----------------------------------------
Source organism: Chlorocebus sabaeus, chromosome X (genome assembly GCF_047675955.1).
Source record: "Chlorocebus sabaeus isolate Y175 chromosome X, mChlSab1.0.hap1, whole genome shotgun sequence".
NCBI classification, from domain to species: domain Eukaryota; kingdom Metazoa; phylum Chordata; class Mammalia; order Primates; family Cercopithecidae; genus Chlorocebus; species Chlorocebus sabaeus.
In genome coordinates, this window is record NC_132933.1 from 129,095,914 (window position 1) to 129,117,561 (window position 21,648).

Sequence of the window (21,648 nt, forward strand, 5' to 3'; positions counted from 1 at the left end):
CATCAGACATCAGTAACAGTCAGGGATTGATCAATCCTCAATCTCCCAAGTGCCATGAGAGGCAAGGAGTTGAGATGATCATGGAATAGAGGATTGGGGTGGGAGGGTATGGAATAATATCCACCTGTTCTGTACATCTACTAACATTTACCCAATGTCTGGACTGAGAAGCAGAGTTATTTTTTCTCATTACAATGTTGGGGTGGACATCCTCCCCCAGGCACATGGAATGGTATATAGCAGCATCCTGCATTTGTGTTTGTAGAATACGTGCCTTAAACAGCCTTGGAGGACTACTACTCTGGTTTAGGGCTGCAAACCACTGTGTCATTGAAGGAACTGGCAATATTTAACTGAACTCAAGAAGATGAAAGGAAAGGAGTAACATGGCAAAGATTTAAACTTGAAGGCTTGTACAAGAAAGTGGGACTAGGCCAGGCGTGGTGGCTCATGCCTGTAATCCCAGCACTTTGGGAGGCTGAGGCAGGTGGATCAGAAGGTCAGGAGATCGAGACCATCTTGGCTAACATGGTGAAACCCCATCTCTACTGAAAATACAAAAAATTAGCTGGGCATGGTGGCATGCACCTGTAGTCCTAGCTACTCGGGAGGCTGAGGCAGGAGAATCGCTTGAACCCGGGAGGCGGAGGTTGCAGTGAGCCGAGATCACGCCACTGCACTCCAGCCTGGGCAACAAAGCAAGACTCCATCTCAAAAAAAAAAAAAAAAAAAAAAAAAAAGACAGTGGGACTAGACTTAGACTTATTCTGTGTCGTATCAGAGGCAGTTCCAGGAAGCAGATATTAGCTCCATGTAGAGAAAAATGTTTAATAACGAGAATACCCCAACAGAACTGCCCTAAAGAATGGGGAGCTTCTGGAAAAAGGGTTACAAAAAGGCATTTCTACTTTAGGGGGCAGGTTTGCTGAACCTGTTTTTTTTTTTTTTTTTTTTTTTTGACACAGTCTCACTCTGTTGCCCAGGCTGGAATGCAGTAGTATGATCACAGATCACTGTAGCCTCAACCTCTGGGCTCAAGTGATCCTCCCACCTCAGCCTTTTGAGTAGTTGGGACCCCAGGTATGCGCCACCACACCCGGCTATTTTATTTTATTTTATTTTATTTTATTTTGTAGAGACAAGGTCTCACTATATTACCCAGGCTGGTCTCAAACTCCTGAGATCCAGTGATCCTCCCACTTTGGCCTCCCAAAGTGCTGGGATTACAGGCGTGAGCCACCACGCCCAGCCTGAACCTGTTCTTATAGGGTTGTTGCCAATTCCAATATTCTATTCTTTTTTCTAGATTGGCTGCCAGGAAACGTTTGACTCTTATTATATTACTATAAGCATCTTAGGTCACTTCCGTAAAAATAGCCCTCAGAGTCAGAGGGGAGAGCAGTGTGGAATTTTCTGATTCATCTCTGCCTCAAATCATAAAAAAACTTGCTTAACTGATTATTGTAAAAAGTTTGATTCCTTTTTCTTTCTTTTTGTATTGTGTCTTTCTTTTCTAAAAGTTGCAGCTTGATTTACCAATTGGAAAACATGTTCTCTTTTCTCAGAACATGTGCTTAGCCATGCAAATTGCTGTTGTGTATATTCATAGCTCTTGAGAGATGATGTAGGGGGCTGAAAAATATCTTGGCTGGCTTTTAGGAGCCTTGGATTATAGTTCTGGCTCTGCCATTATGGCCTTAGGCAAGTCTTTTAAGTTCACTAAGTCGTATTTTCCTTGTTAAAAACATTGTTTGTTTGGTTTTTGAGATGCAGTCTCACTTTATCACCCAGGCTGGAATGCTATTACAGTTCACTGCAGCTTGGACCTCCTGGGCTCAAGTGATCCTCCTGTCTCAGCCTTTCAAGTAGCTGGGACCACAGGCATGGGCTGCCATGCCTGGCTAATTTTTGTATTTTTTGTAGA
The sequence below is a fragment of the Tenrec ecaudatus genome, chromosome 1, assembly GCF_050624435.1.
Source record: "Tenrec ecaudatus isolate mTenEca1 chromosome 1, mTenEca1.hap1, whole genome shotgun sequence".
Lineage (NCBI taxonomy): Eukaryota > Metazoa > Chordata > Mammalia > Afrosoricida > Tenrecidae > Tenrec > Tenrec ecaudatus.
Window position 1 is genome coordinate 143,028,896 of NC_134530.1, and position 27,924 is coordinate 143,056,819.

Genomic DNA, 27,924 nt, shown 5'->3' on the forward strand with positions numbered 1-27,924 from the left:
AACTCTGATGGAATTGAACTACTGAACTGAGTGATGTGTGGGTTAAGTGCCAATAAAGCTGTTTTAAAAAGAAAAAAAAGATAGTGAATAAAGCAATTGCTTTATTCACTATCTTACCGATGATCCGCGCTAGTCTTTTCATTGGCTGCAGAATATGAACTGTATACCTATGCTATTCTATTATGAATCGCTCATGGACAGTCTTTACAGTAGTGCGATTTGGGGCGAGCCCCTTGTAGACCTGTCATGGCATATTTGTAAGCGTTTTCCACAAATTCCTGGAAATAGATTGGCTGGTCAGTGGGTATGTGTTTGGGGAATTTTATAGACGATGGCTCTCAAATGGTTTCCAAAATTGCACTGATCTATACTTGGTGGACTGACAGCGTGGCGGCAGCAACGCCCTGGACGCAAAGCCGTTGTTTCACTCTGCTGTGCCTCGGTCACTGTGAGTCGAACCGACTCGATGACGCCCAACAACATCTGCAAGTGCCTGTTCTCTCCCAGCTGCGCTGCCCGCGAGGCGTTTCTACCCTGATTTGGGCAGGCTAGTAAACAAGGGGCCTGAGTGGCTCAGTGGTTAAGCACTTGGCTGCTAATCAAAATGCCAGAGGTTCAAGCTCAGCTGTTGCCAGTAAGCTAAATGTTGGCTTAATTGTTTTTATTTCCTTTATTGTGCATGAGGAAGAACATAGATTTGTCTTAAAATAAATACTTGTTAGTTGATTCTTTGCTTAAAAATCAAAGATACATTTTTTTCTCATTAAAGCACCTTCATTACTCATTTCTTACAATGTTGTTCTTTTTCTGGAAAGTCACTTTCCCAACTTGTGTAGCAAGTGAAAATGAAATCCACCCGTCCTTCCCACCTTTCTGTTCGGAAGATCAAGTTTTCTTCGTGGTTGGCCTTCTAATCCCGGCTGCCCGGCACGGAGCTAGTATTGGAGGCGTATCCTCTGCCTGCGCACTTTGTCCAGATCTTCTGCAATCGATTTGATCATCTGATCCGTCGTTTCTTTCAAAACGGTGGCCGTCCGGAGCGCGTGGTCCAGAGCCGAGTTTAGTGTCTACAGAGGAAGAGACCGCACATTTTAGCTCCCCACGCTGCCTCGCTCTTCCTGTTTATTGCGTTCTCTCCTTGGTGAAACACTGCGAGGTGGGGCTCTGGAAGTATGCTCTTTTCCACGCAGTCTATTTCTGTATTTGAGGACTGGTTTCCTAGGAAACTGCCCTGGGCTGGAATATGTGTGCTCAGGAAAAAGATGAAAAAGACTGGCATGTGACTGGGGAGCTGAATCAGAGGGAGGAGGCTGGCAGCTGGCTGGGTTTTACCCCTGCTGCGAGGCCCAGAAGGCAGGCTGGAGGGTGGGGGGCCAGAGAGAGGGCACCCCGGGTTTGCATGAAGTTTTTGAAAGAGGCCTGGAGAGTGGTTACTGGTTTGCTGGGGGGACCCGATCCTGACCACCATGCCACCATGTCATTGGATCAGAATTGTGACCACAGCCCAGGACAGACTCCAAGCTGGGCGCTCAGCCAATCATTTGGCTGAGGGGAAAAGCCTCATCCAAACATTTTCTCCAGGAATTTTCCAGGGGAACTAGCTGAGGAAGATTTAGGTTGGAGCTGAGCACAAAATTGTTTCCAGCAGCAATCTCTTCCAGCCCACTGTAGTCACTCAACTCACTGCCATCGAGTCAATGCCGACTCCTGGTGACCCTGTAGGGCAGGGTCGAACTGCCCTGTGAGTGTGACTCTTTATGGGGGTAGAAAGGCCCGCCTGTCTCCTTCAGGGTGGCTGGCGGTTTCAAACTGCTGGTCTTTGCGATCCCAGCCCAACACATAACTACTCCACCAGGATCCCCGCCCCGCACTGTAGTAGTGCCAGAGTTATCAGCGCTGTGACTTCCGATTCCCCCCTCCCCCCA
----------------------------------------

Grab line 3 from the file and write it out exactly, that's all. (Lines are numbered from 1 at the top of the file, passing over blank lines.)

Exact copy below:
NCBI classification, from domain to species: domain Eukaryota; kingdom Metazoa; phylum Chordata; class Mammalia; order Primates; family Cercopithecidae; genus Chlorocebus; species Chlorocebus sabaeus.